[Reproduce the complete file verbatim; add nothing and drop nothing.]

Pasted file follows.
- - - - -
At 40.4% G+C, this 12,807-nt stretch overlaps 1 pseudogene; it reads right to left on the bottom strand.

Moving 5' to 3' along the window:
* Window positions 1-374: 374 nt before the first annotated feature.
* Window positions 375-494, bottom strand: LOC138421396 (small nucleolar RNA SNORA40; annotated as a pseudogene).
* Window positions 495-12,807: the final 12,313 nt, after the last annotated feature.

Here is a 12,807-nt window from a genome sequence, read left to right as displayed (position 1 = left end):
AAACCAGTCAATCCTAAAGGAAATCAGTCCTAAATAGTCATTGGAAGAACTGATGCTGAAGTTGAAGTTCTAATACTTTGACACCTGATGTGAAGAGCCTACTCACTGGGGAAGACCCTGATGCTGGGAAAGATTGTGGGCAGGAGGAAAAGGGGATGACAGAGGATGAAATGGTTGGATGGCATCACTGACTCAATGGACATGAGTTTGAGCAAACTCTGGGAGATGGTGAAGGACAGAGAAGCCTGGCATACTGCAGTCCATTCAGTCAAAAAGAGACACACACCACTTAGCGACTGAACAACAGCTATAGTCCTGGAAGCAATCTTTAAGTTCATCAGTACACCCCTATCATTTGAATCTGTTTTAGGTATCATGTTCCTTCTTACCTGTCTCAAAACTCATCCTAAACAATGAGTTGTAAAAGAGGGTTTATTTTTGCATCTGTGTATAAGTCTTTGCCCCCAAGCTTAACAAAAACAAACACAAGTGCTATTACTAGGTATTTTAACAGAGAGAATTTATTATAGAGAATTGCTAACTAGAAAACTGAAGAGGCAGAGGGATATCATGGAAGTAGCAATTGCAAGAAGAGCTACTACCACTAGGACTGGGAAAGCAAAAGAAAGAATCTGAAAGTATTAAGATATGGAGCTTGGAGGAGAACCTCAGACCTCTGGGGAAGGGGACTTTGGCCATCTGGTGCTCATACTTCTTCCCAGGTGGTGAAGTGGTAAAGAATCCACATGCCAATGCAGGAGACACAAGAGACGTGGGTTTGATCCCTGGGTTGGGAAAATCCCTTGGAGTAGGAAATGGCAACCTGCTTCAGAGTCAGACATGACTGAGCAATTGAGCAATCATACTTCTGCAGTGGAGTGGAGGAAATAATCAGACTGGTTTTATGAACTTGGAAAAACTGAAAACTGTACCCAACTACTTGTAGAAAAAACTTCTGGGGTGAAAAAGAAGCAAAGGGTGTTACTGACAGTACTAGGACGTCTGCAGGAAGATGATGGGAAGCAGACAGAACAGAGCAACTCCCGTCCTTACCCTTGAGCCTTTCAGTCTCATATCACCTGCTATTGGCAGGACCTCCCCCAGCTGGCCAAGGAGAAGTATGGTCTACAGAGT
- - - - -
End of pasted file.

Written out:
At 40.4% G+C, this 12,807-nt stretch overlaps 1 pseudogene; it reads right to left on the bottom strand.

Moving 5' to 3' along the window:
* Window positions 1-374: 374 nt before the first annotated feature.
* Window positions 375-494, bottom strand: LOC138421396 (small nucleolar RNA SNORA40; annotated as a pseudogene).
* Window positions 495-12,807: the final 12,313 nt, after the last annotated feature.

Here is a 12,807-nt window from a genome sequence, read left to right as displayed (position 1 = left end):
AAACCAGTCAATCCTAAAGGAAATCAGTCCTAAATAGTCATTGGAAGAACTGATGCTGAAGTTGAAGTTCTAATACTTTGACACCTGATGTGAAGAGCCTACTCACTGGGGAAGACCCTGATGCTGGGAAAGATTGTGGGCAGGAGGAAAAGGGGATGACAGAGGATGAAATGGTTGGATGGCATCACTGACTCAATGGACATGAGTTTGAGCAAACTCTGGGAGATGGTGAAGGACAGAGAAGCCTGGCATACTGCAGTCCATTCAGTCAAAAAGAGACACACACCACTTAGCGACTGAACAACAGCTATAGTCCTGGAAGCAATCTTTAAGTTCATCAGTACACCCCTATCATTTGAATCTGTTTTAGGTATCATGTTCCTTCTTACCTGTCTCAAAACTCATCCTAAACAATGAGTTGTAAAAGAGGGTTTATTTTTGCATCTGTGTATAAGTCTTTGCCCCCAAGCTTAACAAAAACAAACACAAGTGCTATTACTAGGTATTTTAACAGAGAGAATTTATTATAGAGAATTGCTAACTAGAAAACTGAAGAGGCAGAGGGATATCATGGAAGTAGCAATTGCAAGAAGAGCTACTACCACTAGGACTGGGAAAGCAAAAGAAAGAATCTGAAAGTATTAAGATATGGAGCTTGGAGGAGAACCTCAGACCTCTGGGGAAGGGGACTTTGGCCATCTGGTGCTCATACTTCTTCCCAGGTGGTGAAGTGGTAAAGAATCCACATGCCAATGCAGGAGACACAAGAGACGTGGGTTTGATCCCTGGGTTGGGAAAATCCCTTGGAGTAGGAAATGGCAACCTGCTTCAGAGTCAGACATGACTGAGCAATTGAGCAATCATACTTCTGCAGTGGAGTGGAGGAAATAATCAGACTGGTTTTATGAACTTGGAAAAACTGAAAACTGTACCCAACTACTTGTAGAAAAAACTTCTGGGGTGAAAAAGAAGCAAAGGGTGTTACTGACAGTACTAGGACGTCTGCAGGAAGATGATGGGAAGCAGACAGAACAGAGCAACTCCCGTCCTTACCCTTGAGCCTTTCAGTCTCATATCACCTGCTATTGGCAGGACCTCCCCCAGCTGGCCAAGGAGAAGTATGGTCTACAGAGT